Like all mantises, the state insect is called a “praying mantis,” from the way it holds up its enormous front legs, as if in an attitude of prayer.
State insect. The Carolina mantis (Stagmomantis carolina) became the state insect by a law approved by Governor Carroll Campbell on June 1, 1988. The legislators recognized the mantis as “a beneficial insect” found throughout the state and declared it to be “a perfect specimen of living science” for schoolchildren.
The Carolina species is the mantis most commonly found in the United States, ranging from New Jersey, southern New York, and Indiana south to Florida and west to Texas. It is brown or green, and adults measure from two to two and one-quarter inches in length. Like all mantises, the state insect is called a “praying mantis,” from the way it holds up its enormous front legs, as if in an attitude of prayer. In fact, the forelegs jerk out to seize prey that the mantis eats. The name “mantis” means “diviner” and was given to the insect by ancient Greeks, who believed that it possessed supernatural powers. The earliest known fossil mantises date from 25 million to 36 million years ago.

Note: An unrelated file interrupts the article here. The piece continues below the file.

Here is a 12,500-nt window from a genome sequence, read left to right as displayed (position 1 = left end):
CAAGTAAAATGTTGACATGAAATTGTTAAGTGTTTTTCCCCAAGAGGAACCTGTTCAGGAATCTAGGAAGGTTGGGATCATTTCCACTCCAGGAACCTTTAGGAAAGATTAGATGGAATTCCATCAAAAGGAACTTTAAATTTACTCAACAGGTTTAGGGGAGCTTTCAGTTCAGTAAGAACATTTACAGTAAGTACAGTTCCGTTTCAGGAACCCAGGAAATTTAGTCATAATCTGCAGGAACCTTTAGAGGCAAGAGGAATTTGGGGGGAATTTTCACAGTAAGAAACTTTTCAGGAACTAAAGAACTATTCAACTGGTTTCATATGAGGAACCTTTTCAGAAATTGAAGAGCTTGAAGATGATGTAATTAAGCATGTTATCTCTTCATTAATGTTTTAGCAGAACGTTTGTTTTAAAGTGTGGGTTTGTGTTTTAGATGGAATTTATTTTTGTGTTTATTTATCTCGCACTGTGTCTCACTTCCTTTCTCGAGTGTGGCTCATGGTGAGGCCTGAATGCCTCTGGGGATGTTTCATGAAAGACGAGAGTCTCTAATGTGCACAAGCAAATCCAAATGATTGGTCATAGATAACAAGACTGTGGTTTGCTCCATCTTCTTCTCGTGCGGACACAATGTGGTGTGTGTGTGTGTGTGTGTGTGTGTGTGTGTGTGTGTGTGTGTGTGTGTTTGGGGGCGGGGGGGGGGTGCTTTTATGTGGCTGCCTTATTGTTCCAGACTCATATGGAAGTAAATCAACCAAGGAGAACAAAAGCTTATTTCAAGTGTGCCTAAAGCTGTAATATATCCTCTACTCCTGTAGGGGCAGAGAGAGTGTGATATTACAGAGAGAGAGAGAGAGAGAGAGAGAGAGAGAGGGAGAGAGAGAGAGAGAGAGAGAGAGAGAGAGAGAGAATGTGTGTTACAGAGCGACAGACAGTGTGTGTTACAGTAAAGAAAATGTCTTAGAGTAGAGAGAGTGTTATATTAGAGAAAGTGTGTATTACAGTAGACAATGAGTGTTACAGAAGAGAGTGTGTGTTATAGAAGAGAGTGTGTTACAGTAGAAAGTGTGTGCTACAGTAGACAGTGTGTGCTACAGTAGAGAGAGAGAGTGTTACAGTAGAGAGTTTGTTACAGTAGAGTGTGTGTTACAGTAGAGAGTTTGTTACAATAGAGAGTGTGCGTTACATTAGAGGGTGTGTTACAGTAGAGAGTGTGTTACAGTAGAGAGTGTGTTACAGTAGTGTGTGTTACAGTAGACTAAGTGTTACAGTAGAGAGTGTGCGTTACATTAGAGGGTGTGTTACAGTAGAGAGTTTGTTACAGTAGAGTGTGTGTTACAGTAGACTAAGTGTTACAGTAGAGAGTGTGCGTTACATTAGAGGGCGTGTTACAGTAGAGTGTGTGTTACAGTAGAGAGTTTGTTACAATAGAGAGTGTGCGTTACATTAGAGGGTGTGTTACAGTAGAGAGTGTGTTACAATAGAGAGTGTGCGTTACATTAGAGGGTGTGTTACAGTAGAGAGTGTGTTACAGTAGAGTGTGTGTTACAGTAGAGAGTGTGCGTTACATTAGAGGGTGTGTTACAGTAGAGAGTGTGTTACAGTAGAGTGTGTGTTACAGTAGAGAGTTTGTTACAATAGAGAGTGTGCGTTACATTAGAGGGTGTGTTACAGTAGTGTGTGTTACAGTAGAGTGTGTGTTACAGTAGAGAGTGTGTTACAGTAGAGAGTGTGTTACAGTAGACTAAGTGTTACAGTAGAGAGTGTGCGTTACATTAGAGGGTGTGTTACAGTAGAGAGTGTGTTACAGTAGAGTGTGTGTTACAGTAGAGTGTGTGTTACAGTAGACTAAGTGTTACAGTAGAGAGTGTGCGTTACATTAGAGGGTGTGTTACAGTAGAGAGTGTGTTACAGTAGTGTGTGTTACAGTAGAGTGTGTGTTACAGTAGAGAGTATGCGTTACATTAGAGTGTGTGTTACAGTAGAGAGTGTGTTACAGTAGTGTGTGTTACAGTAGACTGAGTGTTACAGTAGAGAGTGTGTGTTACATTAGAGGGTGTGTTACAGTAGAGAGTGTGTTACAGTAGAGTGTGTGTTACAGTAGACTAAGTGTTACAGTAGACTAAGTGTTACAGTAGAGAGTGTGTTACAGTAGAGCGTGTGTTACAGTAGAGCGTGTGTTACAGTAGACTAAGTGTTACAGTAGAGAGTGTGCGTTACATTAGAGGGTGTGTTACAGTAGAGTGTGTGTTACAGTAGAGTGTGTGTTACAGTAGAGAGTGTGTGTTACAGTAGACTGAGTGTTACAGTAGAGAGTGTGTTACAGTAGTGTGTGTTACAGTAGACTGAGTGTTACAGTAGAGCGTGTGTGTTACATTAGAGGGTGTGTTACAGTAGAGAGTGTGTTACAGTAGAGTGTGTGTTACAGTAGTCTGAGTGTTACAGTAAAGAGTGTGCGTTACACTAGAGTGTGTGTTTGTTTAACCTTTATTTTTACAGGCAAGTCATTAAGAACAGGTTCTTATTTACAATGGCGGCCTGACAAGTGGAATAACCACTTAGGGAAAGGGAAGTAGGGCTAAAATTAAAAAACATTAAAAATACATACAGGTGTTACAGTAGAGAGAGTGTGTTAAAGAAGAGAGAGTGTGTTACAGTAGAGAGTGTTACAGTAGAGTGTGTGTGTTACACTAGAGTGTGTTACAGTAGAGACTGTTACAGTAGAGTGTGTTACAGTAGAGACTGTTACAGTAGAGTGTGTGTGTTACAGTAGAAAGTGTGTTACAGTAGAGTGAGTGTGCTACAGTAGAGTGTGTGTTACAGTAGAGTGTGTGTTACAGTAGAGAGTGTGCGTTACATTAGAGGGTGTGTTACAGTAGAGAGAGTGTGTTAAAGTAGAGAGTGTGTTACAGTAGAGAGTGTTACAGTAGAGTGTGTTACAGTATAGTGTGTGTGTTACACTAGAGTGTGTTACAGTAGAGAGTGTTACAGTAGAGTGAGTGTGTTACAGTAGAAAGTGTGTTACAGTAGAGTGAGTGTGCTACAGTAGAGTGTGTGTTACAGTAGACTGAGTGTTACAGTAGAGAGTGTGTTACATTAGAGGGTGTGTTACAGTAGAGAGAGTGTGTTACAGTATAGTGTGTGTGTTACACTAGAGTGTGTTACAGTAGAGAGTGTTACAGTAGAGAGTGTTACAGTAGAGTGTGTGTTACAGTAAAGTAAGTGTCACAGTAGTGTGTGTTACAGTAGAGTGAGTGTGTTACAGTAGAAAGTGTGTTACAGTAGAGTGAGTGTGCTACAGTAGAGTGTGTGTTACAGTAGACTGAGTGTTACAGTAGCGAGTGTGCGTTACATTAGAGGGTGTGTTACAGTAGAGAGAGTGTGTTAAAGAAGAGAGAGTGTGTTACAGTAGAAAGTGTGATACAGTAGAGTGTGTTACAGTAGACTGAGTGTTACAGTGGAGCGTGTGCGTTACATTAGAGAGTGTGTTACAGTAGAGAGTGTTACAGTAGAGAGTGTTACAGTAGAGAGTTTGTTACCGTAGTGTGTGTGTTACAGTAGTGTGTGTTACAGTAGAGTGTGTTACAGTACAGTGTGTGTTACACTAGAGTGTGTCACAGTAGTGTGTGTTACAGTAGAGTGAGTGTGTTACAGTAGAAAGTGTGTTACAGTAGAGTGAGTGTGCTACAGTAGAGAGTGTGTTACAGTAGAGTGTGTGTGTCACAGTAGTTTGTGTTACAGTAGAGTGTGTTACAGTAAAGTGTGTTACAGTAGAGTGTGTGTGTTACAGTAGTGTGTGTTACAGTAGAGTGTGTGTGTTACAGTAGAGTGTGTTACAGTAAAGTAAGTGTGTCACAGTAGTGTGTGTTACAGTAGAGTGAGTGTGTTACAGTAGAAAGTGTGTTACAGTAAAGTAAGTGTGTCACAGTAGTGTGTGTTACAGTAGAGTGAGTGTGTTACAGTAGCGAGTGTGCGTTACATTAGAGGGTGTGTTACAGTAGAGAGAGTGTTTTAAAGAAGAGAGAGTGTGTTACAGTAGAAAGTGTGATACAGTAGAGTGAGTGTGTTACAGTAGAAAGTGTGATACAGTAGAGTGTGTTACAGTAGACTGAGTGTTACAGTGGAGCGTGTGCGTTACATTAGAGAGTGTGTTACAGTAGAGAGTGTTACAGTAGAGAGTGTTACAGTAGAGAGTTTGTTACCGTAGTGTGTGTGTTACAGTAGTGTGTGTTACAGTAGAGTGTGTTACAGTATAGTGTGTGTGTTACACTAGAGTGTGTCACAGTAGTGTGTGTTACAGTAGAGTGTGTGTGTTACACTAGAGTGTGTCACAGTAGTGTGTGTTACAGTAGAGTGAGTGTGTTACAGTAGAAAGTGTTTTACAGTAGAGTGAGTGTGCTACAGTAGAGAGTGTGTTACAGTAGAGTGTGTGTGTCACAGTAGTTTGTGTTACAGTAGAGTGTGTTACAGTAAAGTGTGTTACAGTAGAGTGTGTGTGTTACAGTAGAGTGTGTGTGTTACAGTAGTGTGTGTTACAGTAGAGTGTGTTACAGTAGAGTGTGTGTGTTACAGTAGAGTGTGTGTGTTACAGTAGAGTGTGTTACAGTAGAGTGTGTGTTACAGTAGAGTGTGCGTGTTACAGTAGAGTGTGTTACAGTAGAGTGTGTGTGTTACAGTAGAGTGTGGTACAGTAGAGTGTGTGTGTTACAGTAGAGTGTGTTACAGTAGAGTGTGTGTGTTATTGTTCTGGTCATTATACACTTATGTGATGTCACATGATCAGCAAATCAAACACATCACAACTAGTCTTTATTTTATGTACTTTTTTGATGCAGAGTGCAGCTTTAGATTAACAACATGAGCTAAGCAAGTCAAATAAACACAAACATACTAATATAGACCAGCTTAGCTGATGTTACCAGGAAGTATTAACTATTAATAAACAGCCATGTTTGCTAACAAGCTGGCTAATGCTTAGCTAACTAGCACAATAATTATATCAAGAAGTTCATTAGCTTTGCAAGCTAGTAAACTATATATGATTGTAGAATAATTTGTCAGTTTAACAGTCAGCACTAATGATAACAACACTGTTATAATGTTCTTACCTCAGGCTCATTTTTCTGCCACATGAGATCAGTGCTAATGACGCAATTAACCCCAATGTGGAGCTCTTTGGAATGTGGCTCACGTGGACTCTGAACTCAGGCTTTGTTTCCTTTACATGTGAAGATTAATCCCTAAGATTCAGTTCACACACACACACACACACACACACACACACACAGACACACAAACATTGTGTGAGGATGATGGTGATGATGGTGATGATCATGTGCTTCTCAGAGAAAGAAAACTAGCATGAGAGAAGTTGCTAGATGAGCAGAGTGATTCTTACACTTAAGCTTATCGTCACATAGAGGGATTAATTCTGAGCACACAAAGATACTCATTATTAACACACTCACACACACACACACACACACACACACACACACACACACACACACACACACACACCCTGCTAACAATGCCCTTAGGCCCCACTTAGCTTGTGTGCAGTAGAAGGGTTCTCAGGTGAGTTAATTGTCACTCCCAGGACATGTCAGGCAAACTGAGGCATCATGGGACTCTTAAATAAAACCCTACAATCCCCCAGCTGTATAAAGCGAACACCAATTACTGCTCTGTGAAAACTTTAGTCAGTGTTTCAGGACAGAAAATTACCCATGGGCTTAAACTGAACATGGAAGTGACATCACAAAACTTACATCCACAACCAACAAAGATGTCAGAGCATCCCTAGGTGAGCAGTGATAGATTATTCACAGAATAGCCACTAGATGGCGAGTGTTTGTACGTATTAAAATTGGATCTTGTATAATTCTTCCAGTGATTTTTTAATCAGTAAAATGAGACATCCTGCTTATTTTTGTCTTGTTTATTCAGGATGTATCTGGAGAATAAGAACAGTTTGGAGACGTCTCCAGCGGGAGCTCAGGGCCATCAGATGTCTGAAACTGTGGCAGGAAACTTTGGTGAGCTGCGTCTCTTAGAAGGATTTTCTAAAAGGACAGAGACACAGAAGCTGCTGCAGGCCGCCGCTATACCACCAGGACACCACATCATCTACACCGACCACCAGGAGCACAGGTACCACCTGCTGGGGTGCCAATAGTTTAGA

The Carolina mantid is a predator that eats virtually any insects it can catch, so it serves as a natural biological control agent. Its prey can include other mantises, and the females are famous for connubial cannibalism, often devouring their male partners after mating. They are harmless to humans. During legislative debate on the bill, Representative Derwood L. Aydlette, Jr., of Charleston humorously proposed designating instead the palmetto bug (cockroach), as a protest against legislative time and expense “involved in having all these little state symbols.”
Gaulden, Sid. “Cockroach Proposal Fails in S.C. House.” Charleston Post and Courier, April 28, 1988, p. B1.
Prete, Frederick R., et al. The Praying Mantids. Baltimore: Johns Hopkins University Press, 1999.